I am interested in bringing into my lab bright, enthusiastic, curious, and self-motivated graduate students. I am interested in students that will take an active role in their education and research. You can see the types of research questions that we are working on—indeed, new students will be involved in one of these projects from the start so that they can see how the whole process works, from whiteboard to manuscript—but I expect my students will bring their own ideas and take this research in new directions.
One of the things I like best about “disease ecology” is that it involves aspects of so many other fields such as conservation biology, population ecology, community ecology, behavior, molecular biology, statistics, and evolution. So think broadly, be bold, and remember, a good research project often takes you in directions you would have never imagined when you started.
There are a few things to consider before applying to join my lab. First, I am interested in broad questions and principles and I will push you to think and ask questions at this level. If you simply want to focus on the growth rate of Bd in the skin of newly metamorphosed wood frogs (or the equivalent) and don’t really care about the general lesson that can be learned, then this might not be the right lab for you. Similarly, we aren’t generally doing on-the-ground conservation work. If that is your primary drive, there are probably better labs to join. Fortunately, I think you can ask very applied questions in a theoretical or big-picture context.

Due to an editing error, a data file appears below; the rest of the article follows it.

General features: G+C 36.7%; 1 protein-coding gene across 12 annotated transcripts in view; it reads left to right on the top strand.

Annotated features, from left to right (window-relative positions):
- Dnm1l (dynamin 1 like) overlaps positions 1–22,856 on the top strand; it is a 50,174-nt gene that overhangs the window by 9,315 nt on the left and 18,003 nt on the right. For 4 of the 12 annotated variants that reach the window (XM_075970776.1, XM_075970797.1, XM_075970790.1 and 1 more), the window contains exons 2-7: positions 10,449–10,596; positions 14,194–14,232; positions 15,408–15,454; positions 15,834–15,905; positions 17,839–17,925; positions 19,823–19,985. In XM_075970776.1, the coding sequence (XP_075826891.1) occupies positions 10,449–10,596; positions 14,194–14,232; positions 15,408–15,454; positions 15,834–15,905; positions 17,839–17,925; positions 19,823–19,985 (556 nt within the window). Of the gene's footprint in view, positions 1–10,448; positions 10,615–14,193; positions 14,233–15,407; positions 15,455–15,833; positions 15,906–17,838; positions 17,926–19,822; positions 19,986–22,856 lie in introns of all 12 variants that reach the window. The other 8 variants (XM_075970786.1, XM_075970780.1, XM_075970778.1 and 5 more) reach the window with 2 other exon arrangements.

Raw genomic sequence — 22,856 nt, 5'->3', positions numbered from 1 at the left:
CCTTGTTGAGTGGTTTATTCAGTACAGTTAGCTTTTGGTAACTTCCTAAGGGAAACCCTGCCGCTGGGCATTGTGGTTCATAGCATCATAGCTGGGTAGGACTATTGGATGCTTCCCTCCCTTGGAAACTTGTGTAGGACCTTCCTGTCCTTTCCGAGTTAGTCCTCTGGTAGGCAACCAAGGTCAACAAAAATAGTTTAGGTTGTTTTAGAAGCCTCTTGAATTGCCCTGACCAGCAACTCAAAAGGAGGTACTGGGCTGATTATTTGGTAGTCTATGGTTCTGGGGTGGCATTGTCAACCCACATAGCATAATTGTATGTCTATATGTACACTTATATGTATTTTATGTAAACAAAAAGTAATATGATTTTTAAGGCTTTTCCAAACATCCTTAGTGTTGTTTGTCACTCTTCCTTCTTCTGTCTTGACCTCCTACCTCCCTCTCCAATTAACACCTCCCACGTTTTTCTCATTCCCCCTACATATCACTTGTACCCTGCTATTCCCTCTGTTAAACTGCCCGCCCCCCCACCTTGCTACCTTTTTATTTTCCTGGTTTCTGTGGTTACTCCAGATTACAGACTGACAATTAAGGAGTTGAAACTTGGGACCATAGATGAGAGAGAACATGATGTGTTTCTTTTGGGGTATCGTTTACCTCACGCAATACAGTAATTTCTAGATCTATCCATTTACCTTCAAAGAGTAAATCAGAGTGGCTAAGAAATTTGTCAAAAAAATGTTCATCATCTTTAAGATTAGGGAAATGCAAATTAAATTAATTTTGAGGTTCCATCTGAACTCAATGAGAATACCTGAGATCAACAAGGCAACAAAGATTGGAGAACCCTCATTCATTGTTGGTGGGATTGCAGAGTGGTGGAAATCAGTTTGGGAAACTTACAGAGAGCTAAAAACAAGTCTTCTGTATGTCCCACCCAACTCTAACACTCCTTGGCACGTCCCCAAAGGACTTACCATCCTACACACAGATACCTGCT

Second, given the lab’s focus on connecting models and data, you will need to be comfortable with quantitative methods and tools. Calculus, statistics, and programming experience are all helpful, though I do not necessarily require a great deal of experience. I am more concerned that my students are unafraid and ready to spend the time and effort to learn these, or whatever skills are required.
Similarly, I think that being able to write is an essential skill in science. This means that you will be expected to write your own grants, contribute to and edit others’ efforts, and write and submit manuscripts before you leave. You should think carefully about whether these emphases match your own interests and goals.
If you are interested in working with me, send me
- a brief statement of your interests (goals/ambitions, reason(s) for your interest in WSU and my lab),
- your Curriculum Vitae, with your GPA (SBS is no longer accepting GRE scores in graduate student applications.), and
- a summary of your research background.
Remember, I am interested in the why much more than the what you have done.
Application fee waivers are granted on a limited basis at the discretion of the Graduate School. If the application fees or other financial issues are likely to cause problems, please do let me know before applying and I’ll do my best to make this work!
I am always looking for bright, responsible, curious undergraduates to help with lab and field work. These will usually start out as volunteer positions, but funding often becomes available for good students. Interested students should send me a brief statement of interests (Why do you want to get involved? What are you hoping to do or get out of your experience?) along with their CV (including GPA) and, if applicable, their previous research background. Note that it can take a while to find a good match between your interests and our ongoing projects, so be patient and feel free to remind me of your interest if I haven’t respond in a bit.